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, 41 (10), 1727-31

Diaphragmatic Injuries in Children After Blunt Abdominal Trauma

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Diaphragmatic Injuries in Children After Blunt Abdominal Trauma

Sherif M K Shehata et al. J Pediatr Surg.

Abstract

Background: Traumatic rupture of the diaphragm resulting from blunt abdominal trauma remains a challenging clinical entity. Description of such type of injuries in children is scarce in the literature.

Purpose: The aim of this study was to present this special form of injury in the pediatric age group and compare the different aspects of diaphragmatic injury with that occurring in adults.

Patients and methods: Ten cases of diaphragmatic rupture after blunt trauma in children were reported. The presentations, findings, and management were described.

Results: This study included 7 boys and 3 girls aged 3 to 16 years. Trauma in 8 cases resulted from motor vehicle or auto-pedestrian accidents and 2 from falling from a height. Chest radiograph shows suggestive signs of diaphragmatic injuries in 7 occasions including intrathoracic visceral herniation in 4 cases and hemothorax in 3 cases. Associated injuries were found in 5 cases in the form of rib fractures in 3 cases and lung contusion in 2 cases. Lung tear, gut perforation, and liver tear were each reported once. Isolated diaphragmatic injury is reported in 5 cases. Three cases were repaired via thoracotomy or laparo-thoracotomy and 7 cases via midline laparotomy. On exploration, we found diaphragmatic avulsion of the costal origin in 5 cases, 3 left and 2 right contrary to tears, of which 4 were left sided and 1 right sided. Primary repair was conducted in 7 cases and an intercostal muscle flap was used in 3 cases. No mortalities were reported.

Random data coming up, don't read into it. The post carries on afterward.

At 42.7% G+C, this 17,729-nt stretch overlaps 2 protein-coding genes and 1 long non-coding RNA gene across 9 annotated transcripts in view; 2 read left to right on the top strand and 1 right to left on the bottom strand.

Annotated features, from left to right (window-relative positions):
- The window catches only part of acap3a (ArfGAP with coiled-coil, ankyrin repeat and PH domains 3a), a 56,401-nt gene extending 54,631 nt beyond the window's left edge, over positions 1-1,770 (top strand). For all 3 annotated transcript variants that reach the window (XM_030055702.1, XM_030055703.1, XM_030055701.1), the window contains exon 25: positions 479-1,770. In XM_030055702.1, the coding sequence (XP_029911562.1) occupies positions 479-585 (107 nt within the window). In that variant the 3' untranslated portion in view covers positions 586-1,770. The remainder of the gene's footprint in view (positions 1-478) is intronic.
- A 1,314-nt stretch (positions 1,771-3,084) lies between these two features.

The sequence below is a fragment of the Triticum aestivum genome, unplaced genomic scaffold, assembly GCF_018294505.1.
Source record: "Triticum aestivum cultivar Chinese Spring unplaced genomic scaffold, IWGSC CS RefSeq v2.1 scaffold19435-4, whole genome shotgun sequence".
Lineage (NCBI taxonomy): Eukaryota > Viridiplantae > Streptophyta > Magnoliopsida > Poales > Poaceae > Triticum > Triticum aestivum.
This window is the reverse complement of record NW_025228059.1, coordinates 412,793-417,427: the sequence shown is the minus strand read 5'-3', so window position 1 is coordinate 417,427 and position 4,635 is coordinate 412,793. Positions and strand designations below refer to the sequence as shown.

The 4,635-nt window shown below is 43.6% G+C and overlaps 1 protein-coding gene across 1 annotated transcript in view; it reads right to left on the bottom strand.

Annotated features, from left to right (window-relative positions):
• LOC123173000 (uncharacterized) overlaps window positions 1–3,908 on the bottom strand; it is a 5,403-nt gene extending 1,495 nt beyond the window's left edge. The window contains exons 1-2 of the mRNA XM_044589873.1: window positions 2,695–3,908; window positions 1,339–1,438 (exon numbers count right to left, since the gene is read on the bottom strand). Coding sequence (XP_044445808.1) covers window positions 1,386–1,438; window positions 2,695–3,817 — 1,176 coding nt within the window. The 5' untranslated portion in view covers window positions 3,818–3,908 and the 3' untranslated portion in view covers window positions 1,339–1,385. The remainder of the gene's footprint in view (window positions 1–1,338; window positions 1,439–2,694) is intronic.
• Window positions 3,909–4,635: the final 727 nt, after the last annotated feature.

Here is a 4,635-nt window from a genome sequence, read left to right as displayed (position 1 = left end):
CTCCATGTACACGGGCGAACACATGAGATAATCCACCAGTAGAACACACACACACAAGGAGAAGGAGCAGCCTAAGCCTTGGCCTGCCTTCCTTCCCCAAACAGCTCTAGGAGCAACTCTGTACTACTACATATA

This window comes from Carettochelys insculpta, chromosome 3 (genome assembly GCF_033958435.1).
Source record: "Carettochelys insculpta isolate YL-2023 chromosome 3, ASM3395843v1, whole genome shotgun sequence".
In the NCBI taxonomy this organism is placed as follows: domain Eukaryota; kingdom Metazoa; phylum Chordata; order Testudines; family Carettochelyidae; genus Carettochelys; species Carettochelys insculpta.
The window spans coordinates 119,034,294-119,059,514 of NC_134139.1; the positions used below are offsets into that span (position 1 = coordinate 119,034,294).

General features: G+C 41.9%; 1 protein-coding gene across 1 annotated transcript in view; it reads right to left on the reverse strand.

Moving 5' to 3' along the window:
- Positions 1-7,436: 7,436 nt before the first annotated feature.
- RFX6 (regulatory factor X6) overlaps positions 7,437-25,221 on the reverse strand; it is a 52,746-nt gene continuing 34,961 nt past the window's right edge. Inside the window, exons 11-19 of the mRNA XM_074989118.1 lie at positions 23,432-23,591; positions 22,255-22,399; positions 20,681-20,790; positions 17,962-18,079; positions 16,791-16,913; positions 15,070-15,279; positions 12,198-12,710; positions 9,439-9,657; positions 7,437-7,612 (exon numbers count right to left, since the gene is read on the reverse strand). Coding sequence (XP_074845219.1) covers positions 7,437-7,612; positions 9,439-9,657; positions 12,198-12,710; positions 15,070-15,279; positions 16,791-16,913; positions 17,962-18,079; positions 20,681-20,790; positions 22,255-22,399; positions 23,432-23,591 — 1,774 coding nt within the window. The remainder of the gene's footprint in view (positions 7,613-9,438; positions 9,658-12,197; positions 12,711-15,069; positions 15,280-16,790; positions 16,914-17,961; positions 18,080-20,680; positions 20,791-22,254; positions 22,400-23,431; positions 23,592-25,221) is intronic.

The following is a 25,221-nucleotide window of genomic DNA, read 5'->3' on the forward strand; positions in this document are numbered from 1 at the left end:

Conclusions: This series of diaphragmatic rupture in children reveals the following: (1) Avulsion of the costal origin of the diaphragm is a peculiar type of injury described in children (5 of 10). (2) The intercostal muscle flap is a useful tool to bridge diaphragmatic defects. (3) Isolated diaphragmatic injuries do occur in children more frequently than in adults. (4) As in adults, diaphragmatic rupture prevails in the left side, and purposeful surgical diagnosis and early management determine the effectiveness of treatment.

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